Adopt a Multimedia Journalist: Yoon Byun

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This video is a 10 minute piece on the shooting for Nicholas Davis that was shot and killed in his own neighborhood. The video was filmed by three different multimedia journalists, but lists Yoon as the top videographer.

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This video is about Cambridge Community television turning 25 years old.

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“Kite boarders bring high speeds to Martha’s Vineyard”

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This video is about the hardships that are never ending in Haiti, and the great struggles of being handicapped in that area.

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A healthy food bus rolls into Boston to feed fruits and vegetables to families that would have less access to these foods if the food bus was not around.

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Dogs make Christmas ornaments for their “dog friends.”

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Teenage boys discuss the reasons why jail time for sagging pants is a bad idea.

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This video is about a new fly larva that is causing issues for blueberry farmers. The Spotted wing drosophila is laying eggs inside of blueberries.

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This video is a soundslide of men on a Rugby game talking about the camaraderie that comes from being on the team, and doing it in Boston.


It is said on Byun’s personal photography site that “Yoon is the Photo Editor at the Portland Press Herald / Maine Sunday Telegram. He also works as an editorial and commercial photographer and videographer.”

All the work I have showed here today was work he produced while being a staff photographer for The Boston Globe. Yoon graduated from Ohio University with an M.A. in Photography and a B.A. in Journalism from New York University. Yoon also won the 2014 Pulitzer Prize for coverage that he did during the Boston Marathon Bombings.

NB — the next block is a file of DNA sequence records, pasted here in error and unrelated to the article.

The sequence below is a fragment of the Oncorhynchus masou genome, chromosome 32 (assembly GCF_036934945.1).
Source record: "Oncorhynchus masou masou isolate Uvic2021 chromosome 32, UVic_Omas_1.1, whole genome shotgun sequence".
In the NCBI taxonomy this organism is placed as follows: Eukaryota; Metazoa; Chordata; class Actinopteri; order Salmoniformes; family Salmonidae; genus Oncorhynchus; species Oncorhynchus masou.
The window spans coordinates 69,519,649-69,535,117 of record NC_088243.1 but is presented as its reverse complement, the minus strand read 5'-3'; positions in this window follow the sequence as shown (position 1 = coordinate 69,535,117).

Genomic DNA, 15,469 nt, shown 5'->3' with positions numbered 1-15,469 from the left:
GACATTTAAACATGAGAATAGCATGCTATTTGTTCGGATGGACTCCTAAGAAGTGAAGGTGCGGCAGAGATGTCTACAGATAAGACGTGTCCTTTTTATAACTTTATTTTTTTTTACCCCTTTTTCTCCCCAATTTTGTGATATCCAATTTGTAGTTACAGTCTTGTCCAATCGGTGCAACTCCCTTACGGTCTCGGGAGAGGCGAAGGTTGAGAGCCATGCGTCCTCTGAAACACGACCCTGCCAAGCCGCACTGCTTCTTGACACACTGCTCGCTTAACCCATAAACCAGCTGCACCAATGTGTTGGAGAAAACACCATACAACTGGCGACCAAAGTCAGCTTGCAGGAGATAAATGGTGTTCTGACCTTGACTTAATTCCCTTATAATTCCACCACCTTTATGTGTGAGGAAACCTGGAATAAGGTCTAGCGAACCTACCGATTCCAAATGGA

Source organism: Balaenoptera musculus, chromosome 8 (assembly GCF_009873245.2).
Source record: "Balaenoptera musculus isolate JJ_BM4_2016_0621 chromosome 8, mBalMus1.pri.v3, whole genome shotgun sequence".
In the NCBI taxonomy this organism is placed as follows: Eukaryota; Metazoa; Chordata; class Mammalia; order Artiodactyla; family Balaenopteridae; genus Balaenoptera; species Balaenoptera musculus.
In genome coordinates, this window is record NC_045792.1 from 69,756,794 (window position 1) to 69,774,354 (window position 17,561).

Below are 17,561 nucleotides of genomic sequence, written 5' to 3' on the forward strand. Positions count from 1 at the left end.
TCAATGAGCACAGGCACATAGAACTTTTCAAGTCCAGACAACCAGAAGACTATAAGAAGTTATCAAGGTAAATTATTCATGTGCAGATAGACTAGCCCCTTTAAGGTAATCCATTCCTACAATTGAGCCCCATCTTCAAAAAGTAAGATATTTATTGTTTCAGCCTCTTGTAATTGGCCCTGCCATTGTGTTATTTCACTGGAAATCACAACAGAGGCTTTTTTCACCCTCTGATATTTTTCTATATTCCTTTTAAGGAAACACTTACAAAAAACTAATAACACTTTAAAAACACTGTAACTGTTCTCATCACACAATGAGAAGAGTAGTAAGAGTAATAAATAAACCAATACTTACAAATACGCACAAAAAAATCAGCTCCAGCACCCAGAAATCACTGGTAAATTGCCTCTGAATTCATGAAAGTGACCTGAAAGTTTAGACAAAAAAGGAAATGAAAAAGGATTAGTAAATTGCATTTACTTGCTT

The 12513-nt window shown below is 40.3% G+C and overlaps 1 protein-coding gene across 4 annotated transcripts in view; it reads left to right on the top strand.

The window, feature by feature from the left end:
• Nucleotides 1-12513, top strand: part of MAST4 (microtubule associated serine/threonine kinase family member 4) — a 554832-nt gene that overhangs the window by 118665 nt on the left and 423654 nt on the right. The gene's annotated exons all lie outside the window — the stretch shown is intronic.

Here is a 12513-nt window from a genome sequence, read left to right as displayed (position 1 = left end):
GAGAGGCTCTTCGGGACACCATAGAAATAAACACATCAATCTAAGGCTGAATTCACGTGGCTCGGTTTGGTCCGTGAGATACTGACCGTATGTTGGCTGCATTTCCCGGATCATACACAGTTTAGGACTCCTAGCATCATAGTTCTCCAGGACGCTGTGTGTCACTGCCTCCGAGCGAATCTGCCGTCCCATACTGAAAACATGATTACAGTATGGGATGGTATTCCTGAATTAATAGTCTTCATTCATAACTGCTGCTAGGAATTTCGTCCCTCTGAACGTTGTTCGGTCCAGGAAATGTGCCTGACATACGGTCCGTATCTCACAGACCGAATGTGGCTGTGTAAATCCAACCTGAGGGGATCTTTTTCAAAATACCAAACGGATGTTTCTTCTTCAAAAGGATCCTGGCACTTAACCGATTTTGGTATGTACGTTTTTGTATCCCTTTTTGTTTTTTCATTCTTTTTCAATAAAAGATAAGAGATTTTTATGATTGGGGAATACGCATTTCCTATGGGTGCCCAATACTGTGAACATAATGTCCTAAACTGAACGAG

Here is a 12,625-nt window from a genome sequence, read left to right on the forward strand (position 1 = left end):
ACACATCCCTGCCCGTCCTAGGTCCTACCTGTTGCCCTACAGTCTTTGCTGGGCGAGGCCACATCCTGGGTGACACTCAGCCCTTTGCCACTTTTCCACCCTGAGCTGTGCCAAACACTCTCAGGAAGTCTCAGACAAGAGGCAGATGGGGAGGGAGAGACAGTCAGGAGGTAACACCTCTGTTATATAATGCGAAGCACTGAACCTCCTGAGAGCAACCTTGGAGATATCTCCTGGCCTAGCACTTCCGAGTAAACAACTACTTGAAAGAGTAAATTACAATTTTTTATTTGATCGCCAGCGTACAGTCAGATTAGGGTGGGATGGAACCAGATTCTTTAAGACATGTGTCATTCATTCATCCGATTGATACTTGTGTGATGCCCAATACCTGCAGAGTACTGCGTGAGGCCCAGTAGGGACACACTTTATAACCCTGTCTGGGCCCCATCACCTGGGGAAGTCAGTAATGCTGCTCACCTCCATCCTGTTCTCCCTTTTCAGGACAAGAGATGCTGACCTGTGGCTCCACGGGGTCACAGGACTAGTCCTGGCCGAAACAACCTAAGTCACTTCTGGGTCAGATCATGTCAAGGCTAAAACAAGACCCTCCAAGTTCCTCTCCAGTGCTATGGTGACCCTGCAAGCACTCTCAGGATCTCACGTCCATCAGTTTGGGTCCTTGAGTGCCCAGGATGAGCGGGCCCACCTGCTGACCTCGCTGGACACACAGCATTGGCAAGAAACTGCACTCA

I chose Yoon Byun as my multimedia journalist because of his ability to capture emotion within the first video about Nicholas Davis. Shoot video of a family for two years just to get one video is extremely good journalism, and capturing the detail within all of that footage for two years is amazing to me.

Within the first few minutes of the video, the B-roll shots were moving quite quickly, and matching up with the music playing in the background which gave the video a fast paced feel, even though it was ten minutes long.

During the dog video, I could tell that Yoon worked very hard to make the video visually interesting by coming up with as many angles as he could from the same subject. All but the first video are about one minute in length, which means he had to take his time in many awkward positions to get all of the video, especially the shot of the dog food within the ornament itself.

What I don’t necessarily like about Yoon’s work is that at the end of some of the videos, I don’t like the way that he cut his sound. Normally you can find a clean break away from someone’s words, or fade find a way to fade the sound out to the end. On some of the videos the sound just abruptly stops.

Most of all, I like how Yoon Byun focuses on the details within his videos. From a photographer’s perspective, I like how he gets “detail shots.” He pays attention to the small things, like tears running down a persons cheek, to the reflection in a mirror, to a close up of someone’s hand, and the paint left over on the dogs nose after rolling it around in paint. Not only did he get the leftover paint, he even zoomed in on the paint to show that it was child safe, showing that it was safe paint for the animals to be using.

In the end, Yoon Byun is a very well versed photojournalist as well as multimedia journalist who has covered hard events from 9/11 to the Boston Bombing to events such as blueberry picking and Boston Rugby players. Throughout all of his work no matter what it is, he makes it interesting with fast moving b-roll, close up faces, detail shots, and still images within the video. I plan on following his work into the future to use some of his techniques in my own work.



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